Taiwan-based electronics manufacturer Foxconn has denied reports of up to 4,000 quality control workers going on strike at its iPhone 5 plant in China
BEIJING, China -- Foxconn Technology Group, the Taiwan-based electronics giant that assembles Apple products, has denied reports that its iPhone 5 manufacturing plant in China was halted by a strike of up to 4,000 quality control workers.
According to reports by China's official Xinhua News Agency on Friday, production lines at Foxconn's Zhengzhou plant were halted on Friday when quality inspectors stopped working to show their dissatisfaction over higher quality standards.
Independently, the strike was confirmed by U.S.-based China Labor Watch which reported that three to four thousand workers stepped off the iPhone 5 production line at the Foxconn factory to protest the newly imposed quality standards, which only allow for a 0.02mm appearance defect.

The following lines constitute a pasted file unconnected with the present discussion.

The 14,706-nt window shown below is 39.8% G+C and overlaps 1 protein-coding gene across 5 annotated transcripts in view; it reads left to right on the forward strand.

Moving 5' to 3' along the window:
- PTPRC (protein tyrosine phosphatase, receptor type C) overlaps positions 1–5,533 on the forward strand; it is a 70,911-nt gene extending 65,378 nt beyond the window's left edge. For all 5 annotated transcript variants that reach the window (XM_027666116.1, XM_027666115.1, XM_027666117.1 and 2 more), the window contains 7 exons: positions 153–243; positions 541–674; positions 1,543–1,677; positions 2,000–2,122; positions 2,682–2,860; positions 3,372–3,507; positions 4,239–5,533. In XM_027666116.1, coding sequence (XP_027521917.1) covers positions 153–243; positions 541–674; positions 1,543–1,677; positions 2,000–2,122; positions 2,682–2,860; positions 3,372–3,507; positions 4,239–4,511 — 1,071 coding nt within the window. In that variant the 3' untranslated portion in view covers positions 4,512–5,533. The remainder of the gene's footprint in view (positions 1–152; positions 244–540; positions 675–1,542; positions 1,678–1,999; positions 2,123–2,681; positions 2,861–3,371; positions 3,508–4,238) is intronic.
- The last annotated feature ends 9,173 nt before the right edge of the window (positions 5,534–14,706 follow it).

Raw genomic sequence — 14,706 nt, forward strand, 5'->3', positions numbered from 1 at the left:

"It's tough under such stringent quality requirements," Foxconn employee Yefudao wrote. "A 0.02mm appearance defect is already beyond that of our vision. With such a demanding task, workers' mental pressure becomes so immense that they have to vent it out."
According to reports by China Labor Watch, the fact that workers are being asked to meet the higher quality standards without receiving the training necessary to do so has exacerbated tensions at the plant and reportedly sparked a fight that led to property damage, injury and some hospitalization.
Foxconn headquarters, situated some 800 miles away in Taiwan, issued a statement on Saturday denying any strike or work stoppage.
The firm, which is the world's largest contract maker of electronics for global brands such as Apple, Hewlett Packard, Sony, Nokia and Dell, said there were two isolated, small-scale disputes between production line workers and quality assurance personnel earlier in the week, but it added that they were quickly addressed and resolved.
The alleged strike would not be the first sign of staff dissatisfaction with working conditions at Foxconn's Chinese factories.
Last month, a large contingent of police was called out to contain a brawl among workers at its plant in the northern Chinese city of Taiyuan. A string of at least 13 staff suicides in 2010 caught international attention, with activists blaming working conditions for the deaths.